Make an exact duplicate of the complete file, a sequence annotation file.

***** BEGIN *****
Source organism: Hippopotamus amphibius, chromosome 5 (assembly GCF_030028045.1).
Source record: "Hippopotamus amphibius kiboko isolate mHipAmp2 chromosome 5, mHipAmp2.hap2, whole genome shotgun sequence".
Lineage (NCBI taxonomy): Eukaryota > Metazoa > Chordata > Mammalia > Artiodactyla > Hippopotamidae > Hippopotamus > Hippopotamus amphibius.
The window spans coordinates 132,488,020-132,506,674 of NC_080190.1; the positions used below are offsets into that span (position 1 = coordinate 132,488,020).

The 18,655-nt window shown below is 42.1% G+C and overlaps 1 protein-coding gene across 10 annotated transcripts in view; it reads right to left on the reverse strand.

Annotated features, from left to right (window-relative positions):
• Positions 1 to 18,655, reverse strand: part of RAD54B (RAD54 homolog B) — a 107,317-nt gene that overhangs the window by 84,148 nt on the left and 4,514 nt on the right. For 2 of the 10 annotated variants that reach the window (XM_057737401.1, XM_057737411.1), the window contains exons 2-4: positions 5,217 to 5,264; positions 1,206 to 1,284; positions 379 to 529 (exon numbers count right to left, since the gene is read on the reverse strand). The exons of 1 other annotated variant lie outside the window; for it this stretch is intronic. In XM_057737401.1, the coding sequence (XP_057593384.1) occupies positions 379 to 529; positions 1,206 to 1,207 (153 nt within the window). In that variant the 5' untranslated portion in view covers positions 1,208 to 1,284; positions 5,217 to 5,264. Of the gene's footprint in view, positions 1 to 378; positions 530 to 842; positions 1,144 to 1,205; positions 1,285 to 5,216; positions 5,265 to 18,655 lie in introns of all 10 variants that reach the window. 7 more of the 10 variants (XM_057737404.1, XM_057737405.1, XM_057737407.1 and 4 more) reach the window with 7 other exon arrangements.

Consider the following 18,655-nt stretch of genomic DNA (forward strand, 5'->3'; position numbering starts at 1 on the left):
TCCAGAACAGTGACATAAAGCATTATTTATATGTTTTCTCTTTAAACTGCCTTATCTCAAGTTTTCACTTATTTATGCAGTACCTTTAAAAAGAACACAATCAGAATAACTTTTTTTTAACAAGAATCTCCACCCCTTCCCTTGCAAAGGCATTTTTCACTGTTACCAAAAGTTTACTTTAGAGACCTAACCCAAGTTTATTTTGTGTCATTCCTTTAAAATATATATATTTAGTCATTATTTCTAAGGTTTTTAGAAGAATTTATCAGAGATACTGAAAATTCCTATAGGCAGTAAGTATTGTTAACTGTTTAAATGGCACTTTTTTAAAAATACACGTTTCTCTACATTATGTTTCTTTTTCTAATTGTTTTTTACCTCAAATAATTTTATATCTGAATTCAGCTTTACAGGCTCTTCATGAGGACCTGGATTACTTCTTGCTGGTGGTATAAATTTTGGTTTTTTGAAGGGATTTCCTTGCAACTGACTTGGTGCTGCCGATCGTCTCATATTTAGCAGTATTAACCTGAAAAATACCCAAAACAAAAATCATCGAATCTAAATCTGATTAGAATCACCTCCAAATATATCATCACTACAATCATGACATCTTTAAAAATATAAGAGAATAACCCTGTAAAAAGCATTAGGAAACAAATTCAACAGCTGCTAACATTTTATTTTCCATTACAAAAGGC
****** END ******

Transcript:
Source organism: Hippopotamus amphibius, chromosome 5 (assembly GCF_030028045.1).
Source record: "Hippopotamus amphibius kiboko isolate mHipAmp2 chromosome 5, mHipAmp2.hap2, whole genome shotgun sequence".
Lineage (NCBI taxonomy): Eukaryota > Metazoa > Chordata > Mammalia > Artiodactyla > Hippopotamidae > Hippopotamus > Hippopotamus amphibius.
The window spans coordinates 132,488,020-132,506,674 of NC_080190.1; the positions used below are offsets into that span (position 1 = coordinate 132,488,020).

The 18,655-nt window shown below is 42.1% G+C and overlaps 1 protein-coding gene across 10 annotated transcripts in view; it reads right to left on the reverse strand.

Annotated features, from left to right (window-relative positions):
• Positions 1 to 18,655, reverse strand: part of RAD54B (RAD54 homolog B) — a 107,317-nt gene that overhangs the window by 84,148 nt on the left and 4,514 nt on the right. For 2 of the 10 annotated variants that reach the window (XM_057737401.1, XM_057737411.1), the window contains exons 2-4: positions 5,217 to 5,264; positions 1,206 to 1,284; positions 379 to 529 (exon numbers count right to left, since the gene is read on the reverse strand). The exons of 1 other annotated variant lie outside the window; for it this stretch is intronic. In XM_057737401.1, the coding sequence (XP_057593384.1) occupies positions 379 to 529; positions 1,206 to 1,207 (153 nt within the window). In that variant the 5' untranslated portion in view covers positions 1,208 to 1,284; positions 5,217 to 5,264. Of the gene's footprint in view, positions 1 to 378; positions 530 to 842; positions 1,144 to 1,205; positions 1,285 to 5,216; positions 5,265 to 18,655 lie in introns of all 10 variants that reach the window. 7 more of the 10 variants (XM_057737404.1, XM_057737405.1, XM_057737407.1 and 4 more) reach the window with 7 other exon arrangements.

Consider the following 18,655-nt stretch of genomic DNA (forward strand, 5'->3'; position numbering starts at 1 on the left):
TCCAGAACAGTGACATAAAGCATTATTTATATGTTTTCTCTTTAAACTGCCTTATCTCAAGTTTTCACTTATTTATGCAGTACCTTTAAAAAGAACACAATCAGAATAACTTTTTTTTAACAAGAATCTCCACCCCTTCCCTTGCAAAGGCATTTTTCACTGTTACCAAAAGTTTACTTTAGAGACCTAACCCAAGTTTATTTTGTGTCATTCCTTTAAAATATATATATTTAGTCATTATTTCTAAGGTTTTTAGAAGAATTTATCAGAGATACTGAAAATTCCTATAGGCAGTAAGTATTGTTAACTGTTTAAATGGCACTTTTTTAAAAATACACGTTTCTCTACATTATGTTTCTTTTTCTAATTGTTTTTTACCTCAAATAATTTTATATCTGAATTCAGCTTTACAGGCTCTTCATGAGGACCTGGATTACTTCTTGCTGGTGGTATAAATTTTGGTTTTTTGAAGGGATTTCCTTGCAACTGACTTGGTGCTGCCGATCGTCTCATATTTAGCAGTATTAACCTGAAAAATACCCAAAACAAAAATCATCGAATCTAAATCTGATTAGAATCACCTCCAAATATATCATCACTACAATCATGACATCTTTAAAAATATAAGAGAATAACCCTGTAAAAAGCATTAGGAAACAAATTCAACAGCTGCTAACATTTTATTTTCCATTACAAAAGGC